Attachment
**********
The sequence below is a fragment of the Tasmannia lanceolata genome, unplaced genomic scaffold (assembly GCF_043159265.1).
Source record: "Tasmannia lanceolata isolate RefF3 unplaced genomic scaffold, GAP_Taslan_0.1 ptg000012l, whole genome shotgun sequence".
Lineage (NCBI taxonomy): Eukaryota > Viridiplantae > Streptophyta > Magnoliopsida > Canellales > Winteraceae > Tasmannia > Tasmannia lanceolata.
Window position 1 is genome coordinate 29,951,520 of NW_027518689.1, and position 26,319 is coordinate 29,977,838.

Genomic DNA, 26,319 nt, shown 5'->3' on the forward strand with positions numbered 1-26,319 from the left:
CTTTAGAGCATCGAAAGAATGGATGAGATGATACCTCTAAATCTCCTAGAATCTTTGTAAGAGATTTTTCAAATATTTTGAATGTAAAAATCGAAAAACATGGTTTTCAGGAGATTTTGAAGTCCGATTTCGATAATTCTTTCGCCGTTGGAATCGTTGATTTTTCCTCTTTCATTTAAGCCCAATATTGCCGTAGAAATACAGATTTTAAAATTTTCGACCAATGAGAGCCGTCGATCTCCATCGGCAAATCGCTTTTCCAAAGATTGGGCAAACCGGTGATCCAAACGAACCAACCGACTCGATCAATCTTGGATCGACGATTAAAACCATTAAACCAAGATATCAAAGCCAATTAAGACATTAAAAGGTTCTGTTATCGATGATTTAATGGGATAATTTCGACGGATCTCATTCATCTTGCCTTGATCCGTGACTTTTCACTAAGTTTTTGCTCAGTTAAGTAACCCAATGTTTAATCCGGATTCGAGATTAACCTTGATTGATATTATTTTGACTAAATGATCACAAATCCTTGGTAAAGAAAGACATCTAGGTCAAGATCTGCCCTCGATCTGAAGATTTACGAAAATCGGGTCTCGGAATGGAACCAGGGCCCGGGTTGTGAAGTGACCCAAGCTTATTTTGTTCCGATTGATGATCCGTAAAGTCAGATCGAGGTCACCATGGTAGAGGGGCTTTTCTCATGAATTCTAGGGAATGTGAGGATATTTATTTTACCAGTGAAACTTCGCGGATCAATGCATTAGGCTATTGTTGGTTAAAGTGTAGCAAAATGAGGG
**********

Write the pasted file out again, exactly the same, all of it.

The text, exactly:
The sequence below is a fragment of the Tasmannia lanceolata genome, unplaced genomic scaffold (assembly GCF_043159265.1).
Source record: "Tasmannia lanceolata isolate RefF3 unplaced genomic scaffold, GAP_Taslan_0.1 ptg000012l, whole genome shotgun sequence".
Lineage (NCBI taxonomy): Eukaryota > Viridiplantae > Streptophyta > Magnoliopsida > Canellales > Winteraceae > Tasmannia > Tasmannia lanceolata.
Window position 1 is genome coordinate 29,951,520 of NW_027518689.1, and position 26,319 is coordinate 29,977,838.

Genomic DNA, 26,319 nt, shown 5'->3' on the forward strand with positions numbered 1-26,319 from the left:
CTTTAGAGCATCGAAAGAATGGATGAGATGATACCTCTAAATCTCCTAGAATCTTTGTAAGAGATTTTTCAAATATTTTGAATGTAAAAATCGAAAAACATGGTTTTCAGGAGATTTTGAAGTCCGATTTCGATAATTCTTTCGCCGTTGGAATCGTTGATTTTTCCTCTTTCATTTAAGCCCAATATTGCCGTAGAAATACAGATTTTAAAATTTTCGACCAATGAGAGCCGTCGATCTCCATCGGCAAATCGCTTTTCCAAAGATTGGGCAAACCGGTGATCCAAACGAACCAACCGACTCGATCAATCTTGGATCGACGATTAAAACCATTAAACCAAGATATCAAAGCCAATTAAGACATTAAAAGGTTCTGTTATCGATGATTTAATGGGATAATTTCGACGGATCTCATTCATCTTGCCTTGATCCGTGACTTTTCACTAAGTTTTTGCTCAGTTAAGTAACCCAATGTTTAATCCGGATTCGAGATTAACCTTGATTGATATTATTTTGACTAAATGATCACAAATCCTTGGTAAAGAAAGACATCTAGGTCAAGATCTGCCCTCGATCTGAAGATTTACGAAAATCGGGTCTCGGAATGGAACCAGGGCCCGGGTTGTGAAGTGACCCAAGCTTATTTTGTTCCGATTGATGATCCGTAAAGTCAGATCGAGGTCACCATGGTAGAGGGGCTTTTCTCATGAATTCTAGGGAATGTGAGGATATTTATTTTACCAGTGAAACTTCGCGGATCAATGCATTAGGCTATTGTTGGTTAAAGTGTAGCAAAATGAGGG